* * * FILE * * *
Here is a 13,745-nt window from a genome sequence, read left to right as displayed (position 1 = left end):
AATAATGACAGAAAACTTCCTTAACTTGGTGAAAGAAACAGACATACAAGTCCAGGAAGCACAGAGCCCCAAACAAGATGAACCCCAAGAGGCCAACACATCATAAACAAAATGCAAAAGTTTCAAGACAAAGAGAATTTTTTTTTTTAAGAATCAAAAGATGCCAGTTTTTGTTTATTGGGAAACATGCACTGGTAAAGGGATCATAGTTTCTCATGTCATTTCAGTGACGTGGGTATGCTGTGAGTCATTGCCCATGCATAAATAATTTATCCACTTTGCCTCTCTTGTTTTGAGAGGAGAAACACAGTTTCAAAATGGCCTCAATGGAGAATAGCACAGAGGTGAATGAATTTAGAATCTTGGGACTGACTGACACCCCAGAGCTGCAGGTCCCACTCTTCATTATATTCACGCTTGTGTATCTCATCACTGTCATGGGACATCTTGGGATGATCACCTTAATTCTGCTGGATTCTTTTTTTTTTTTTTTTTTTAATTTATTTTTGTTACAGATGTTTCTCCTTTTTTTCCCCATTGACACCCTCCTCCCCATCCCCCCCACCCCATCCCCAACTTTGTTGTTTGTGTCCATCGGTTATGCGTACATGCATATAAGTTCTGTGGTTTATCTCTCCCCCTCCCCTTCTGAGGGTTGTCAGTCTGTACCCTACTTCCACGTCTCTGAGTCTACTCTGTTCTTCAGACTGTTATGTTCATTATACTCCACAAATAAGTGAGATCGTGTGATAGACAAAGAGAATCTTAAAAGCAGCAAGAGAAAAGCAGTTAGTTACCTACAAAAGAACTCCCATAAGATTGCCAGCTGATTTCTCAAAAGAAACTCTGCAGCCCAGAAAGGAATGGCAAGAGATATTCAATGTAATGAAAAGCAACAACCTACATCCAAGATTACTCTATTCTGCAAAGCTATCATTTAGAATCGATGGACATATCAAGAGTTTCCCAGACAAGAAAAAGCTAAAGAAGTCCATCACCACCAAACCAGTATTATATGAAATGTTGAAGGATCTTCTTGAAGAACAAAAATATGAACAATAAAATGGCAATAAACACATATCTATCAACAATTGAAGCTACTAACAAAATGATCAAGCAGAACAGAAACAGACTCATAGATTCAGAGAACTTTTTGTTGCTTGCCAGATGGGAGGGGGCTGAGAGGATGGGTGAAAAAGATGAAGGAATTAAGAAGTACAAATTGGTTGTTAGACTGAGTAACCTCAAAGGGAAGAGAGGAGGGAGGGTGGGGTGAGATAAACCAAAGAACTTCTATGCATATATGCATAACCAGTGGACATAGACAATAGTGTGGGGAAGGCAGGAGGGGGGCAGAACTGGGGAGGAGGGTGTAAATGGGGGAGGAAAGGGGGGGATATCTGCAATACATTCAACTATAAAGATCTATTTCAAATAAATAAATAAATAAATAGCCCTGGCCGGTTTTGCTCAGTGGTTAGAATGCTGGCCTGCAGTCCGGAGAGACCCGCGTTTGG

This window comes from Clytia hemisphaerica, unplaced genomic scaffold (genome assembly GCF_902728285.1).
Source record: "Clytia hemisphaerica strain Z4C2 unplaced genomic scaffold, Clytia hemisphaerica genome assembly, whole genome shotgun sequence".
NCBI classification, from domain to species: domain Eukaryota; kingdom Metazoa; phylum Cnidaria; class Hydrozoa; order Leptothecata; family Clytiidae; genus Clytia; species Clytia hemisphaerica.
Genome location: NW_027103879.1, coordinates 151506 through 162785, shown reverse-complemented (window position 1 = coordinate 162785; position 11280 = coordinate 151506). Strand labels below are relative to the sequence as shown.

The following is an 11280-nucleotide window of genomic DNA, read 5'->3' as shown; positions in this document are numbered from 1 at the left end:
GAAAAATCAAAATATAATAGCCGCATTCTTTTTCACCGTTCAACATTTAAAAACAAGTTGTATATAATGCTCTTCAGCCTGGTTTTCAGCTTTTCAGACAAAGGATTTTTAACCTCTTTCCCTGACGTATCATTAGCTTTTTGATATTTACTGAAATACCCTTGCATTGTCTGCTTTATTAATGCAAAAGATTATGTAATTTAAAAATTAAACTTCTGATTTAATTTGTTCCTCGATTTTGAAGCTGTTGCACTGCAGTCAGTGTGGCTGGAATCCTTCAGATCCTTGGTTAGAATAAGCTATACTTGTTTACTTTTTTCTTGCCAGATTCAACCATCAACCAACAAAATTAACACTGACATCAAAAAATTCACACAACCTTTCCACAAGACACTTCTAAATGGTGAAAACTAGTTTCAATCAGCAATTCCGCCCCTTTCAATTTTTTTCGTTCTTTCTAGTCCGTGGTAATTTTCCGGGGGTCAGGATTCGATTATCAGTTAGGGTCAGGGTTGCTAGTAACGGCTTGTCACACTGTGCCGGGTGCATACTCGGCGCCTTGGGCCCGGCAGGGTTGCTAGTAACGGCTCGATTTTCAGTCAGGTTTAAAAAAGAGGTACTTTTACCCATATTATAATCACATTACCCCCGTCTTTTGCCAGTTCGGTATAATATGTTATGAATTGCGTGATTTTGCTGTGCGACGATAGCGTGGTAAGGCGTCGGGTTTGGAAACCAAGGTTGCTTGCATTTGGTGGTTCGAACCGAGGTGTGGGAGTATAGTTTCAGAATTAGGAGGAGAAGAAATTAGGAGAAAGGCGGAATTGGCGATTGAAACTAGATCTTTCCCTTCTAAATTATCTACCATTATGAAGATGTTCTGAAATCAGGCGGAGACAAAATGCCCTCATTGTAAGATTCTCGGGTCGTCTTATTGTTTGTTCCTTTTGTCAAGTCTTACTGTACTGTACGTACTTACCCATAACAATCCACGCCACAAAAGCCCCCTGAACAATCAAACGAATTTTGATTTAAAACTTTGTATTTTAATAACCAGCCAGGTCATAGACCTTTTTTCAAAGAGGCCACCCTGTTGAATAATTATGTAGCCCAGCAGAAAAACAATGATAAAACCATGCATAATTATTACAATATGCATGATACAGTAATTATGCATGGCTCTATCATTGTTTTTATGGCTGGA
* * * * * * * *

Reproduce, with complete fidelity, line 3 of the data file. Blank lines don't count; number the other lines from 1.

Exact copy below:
This window comes from Clytia hemisphaerica, unplaced genomic scaffold (genome assembly GCF_902728285.1).